JP Morgan’s CEO’s pay package reach $27 million, a 35% increase, but with less cash bonus and more performance-based stock grants

By Staff Writer

Jan 24, 2016 07:51 PM EST

JP Morgan Chase CEO, James Dimon will reportedly receive a pay package of $27 million in 2015, which is up by $7 million or 35% from 2014 compensation. The higher package was announced right after the bank revealed its highest annual profits last week, which is mainly attributable to the cost-cutting initiative undertaken to boost the frozen revenue growth.

MarketWatch reports that the most-watched chief executive received $20.5 million in restricted stock and $5 million in cash, along with his base compensation of $1.5 million. Last year, his pay package had included $11.1 million in stock and $7.4 million in cash with the salary component remaining unchanged at $1.5 million. However, at the last year's shareholders meeting, Dimon's salary has garnered a lot of negative comments, the main factor being the CEO's salary not being tied to performance. Following the outburst, this year his compensation structure has a larger portion in stock grants that are tied to a three-year performance metrics - a step taken mainly as a response to the criticisms.

As per Nasdaq reports, James Dimon has always been under close scrutiny not only because JP Morgan is the biggest bank of the nation, but also the fact that he had managed to negate a loss of $30 million in 2007 and took a high-profile pay-cut in 2012 following the 'London whale' fiasco. He was compensated for this loss the very next year when the board raised his pay by 74% which then reached $20 million.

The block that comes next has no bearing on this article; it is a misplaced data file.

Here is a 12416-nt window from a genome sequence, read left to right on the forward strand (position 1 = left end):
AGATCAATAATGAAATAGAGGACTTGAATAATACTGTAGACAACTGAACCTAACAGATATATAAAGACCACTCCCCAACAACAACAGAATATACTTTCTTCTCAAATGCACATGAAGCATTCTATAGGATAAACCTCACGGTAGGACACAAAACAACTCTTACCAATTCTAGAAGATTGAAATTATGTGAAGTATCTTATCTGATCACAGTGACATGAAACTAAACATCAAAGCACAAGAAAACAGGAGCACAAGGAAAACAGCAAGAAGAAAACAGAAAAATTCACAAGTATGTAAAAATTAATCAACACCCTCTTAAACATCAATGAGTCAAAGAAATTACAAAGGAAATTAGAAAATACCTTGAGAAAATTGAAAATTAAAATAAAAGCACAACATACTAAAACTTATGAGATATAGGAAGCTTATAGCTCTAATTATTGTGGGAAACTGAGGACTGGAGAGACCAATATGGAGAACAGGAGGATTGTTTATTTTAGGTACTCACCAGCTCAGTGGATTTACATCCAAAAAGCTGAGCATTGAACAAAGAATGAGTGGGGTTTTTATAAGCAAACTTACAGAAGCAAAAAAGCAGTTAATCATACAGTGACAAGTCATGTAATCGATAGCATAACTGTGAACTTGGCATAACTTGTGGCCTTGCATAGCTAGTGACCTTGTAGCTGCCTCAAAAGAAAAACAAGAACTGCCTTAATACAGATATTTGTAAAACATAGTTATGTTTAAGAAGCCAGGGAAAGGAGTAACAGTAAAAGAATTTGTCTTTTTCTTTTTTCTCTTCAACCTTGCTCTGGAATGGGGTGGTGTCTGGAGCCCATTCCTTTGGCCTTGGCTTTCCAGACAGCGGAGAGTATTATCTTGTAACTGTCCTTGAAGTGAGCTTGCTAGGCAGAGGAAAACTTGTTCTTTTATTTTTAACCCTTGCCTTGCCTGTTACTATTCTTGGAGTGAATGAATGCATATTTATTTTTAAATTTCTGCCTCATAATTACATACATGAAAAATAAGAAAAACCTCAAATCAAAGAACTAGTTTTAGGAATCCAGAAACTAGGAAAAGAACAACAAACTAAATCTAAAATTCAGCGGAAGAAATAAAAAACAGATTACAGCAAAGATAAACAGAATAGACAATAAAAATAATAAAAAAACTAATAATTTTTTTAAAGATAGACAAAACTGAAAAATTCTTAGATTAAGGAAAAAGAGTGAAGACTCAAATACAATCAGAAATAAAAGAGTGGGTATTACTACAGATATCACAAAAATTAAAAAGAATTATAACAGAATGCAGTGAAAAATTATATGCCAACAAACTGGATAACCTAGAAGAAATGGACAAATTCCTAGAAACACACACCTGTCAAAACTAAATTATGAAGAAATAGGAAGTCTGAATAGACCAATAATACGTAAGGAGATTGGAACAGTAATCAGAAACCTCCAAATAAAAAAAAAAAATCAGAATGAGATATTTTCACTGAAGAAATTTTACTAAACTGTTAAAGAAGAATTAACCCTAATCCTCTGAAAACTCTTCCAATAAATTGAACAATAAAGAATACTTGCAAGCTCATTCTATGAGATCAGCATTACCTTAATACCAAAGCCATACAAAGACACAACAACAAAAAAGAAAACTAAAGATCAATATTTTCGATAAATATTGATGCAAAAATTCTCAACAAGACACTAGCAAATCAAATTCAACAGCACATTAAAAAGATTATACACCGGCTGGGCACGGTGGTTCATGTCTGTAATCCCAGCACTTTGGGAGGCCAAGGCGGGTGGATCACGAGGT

2015 has been a tough year for the banks but 2016 is proving to be no better, with higher energy loans leading to higher costs. USA Today states that the bank CEOs are about to face the consequences in the form of pay cuts. JP Morgan has already laid off around 3% of its staff in 2015, which is roughly around 6761 jobs. New York branch thus saw a 1% fall in compensation costs.

Following the hue and cry regarding the CEO's compensation, proxy advisory firm ISS had glibly stated that "JPMorgan is now one of the few, if not the only, large financial institution that does not tie any element of CEO pay to achievement of goals for a specific metric or metrics."

However, other firms like Institutional Shareholder Services Inc. and Glass Lewis & Co. had raised their voices against this system. They demanded an explanation as to why the board still does not have any criteria in place which ties JP Morgan's senior executive pay packages directly with their performances like any other employee.

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